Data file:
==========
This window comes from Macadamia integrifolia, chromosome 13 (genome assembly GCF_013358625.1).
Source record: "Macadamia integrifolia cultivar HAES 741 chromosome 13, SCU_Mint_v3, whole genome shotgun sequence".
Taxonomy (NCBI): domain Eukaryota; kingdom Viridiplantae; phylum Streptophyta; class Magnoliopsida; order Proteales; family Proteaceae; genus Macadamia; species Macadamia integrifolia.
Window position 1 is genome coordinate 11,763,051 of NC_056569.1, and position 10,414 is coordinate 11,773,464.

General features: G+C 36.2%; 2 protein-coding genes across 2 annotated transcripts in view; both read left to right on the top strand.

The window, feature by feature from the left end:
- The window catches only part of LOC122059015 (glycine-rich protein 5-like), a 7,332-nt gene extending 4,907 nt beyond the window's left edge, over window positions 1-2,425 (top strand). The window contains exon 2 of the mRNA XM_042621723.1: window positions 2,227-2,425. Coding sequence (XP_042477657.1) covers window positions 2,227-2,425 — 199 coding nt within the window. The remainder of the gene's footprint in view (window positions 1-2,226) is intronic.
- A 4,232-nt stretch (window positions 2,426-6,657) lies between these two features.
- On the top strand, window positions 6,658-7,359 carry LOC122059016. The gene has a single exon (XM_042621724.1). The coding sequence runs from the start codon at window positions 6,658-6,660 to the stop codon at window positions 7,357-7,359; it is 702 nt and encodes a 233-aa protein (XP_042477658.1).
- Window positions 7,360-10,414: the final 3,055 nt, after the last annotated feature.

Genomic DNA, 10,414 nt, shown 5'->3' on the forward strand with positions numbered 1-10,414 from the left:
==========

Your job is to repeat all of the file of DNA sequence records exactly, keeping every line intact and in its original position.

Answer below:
This window comes from Macadamia integrifolia, chromosome 13 (genome assembly GCF_013358625.1).
Source record: "Macadamia integrifolia cultivar HAES 741 chromosome 13, SCU_Mint_v3, whole genome shotgun sequence".
Taxonomy (NCBI): domain Eukaryota; kingdom Viridiplantae; phylum Streptophyta; class Magnoliopsida; order Proteales; family Proteaceae; genus Macadamia; species Macadamia integrifolia.
Window position 1 is genome coordinate 11,763,051 of NC_056569.1, and position 10,414 is coordinate 11,773,464.

General features: G+C 36.2%; 2 protein-coding genes across 2 annotated transcripts in view; both read left to right on the top strand.

The window, feature by feature from the left end:
- The window catches only part of LOC122059015 (glycine-rich protein 5-like), a 7,332-nt gene extending 4,907 nt beyond the window's left edge, over window positions 1-2,425 (top strand). The window contains exon 2 of the mRNA XM_042621723.1: window positions 2,227-2,425. Coding sequence (XP_042477657.1) covers window positions 2,227-2,425 — 199 coding nt within the window. The remainder of the gene's footprint in view (window positions 1-2,226) is intronic.
- A 4,232-nt stretch (window positions 2,426-6,657) lies between these two features.
- On the top strand, window positions 6,658-7,359 carry LOC122059016. The gene has a single exon (XM_042621724.1). The coding sequence runs from the start codon at window positions 6,658-6,660 to the stop codon at window positions 7,357-7,359; it is 702 nt and encodes a 233-aa protein (XP_042477658.1).
- Window positions 7,360-10,414: the final 3,055 nt, after the last annotated feature.

Genomic DNA, 10,414 nt, shown 5'->3' on the forward strand with positions numbered 1-10,414 from the left: